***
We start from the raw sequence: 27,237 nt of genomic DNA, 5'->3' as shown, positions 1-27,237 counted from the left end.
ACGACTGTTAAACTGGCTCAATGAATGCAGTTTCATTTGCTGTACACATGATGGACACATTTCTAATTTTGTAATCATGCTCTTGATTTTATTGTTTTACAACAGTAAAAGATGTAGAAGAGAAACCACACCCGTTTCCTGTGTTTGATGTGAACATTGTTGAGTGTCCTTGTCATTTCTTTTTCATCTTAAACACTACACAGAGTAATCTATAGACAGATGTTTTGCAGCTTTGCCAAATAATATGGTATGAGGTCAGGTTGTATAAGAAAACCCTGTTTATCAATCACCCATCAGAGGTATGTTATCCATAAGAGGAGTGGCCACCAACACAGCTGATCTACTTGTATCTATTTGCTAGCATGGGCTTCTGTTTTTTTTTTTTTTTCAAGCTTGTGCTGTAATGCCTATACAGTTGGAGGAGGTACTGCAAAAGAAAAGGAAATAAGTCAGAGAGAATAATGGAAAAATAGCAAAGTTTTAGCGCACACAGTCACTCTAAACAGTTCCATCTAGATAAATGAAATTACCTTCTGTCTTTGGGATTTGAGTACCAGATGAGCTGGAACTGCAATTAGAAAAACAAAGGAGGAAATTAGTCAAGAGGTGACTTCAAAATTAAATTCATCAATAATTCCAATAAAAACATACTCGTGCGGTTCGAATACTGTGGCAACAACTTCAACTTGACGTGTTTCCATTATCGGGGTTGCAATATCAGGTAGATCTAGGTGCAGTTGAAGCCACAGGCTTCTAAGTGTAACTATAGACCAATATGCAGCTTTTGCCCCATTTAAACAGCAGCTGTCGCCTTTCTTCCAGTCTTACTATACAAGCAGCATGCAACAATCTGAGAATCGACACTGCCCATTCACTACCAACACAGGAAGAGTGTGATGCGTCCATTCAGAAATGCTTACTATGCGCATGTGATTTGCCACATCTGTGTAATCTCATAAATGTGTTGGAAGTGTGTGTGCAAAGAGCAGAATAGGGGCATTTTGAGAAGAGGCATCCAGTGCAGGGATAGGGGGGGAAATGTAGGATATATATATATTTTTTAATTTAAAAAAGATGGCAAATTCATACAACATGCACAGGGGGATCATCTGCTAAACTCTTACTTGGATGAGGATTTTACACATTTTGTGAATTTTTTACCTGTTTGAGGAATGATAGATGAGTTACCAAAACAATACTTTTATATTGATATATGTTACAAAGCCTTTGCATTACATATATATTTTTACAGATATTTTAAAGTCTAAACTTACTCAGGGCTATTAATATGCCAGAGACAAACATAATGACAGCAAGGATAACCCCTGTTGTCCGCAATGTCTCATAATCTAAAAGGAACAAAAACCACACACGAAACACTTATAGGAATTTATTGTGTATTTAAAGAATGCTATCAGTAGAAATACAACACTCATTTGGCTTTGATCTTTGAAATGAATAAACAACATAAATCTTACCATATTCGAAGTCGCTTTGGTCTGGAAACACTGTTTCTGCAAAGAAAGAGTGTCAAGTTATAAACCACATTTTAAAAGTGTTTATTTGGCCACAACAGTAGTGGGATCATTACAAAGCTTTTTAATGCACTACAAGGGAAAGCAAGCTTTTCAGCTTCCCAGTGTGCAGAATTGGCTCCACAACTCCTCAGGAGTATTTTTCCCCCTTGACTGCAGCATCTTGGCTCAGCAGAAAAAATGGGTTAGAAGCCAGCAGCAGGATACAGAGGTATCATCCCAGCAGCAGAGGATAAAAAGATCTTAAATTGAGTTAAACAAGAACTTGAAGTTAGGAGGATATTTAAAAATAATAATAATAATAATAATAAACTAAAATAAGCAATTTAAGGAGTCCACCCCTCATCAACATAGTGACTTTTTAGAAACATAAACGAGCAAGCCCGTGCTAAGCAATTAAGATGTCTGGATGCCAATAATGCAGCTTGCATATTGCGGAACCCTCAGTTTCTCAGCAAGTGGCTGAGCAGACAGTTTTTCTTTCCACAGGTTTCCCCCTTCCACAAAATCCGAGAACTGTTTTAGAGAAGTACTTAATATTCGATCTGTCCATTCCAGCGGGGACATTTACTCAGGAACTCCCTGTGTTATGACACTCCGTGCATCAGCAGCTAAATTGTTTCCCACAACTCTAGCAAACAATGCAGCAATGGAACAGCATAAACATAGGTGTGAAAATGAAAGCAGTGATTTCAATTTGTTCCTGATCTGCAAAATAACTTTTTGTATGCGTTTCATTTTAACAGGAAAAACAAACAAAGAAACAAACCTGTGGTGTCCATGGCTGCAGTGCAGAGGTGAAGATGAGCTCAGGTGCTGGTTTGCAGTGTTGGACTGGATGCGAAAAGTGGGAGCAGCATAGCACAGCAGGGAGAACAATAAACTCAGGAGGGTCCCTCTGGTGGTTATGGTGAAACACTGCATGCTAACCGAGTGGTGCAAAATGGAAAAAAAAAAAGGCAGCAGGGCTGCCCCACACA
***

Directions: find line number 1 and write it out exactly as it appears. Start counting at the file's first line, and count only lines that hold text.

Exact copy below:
We start from the raw sequence: 27,237 nt of genomic DNA, 5'->3' as shown, positions 1-27,237 counted from the left end.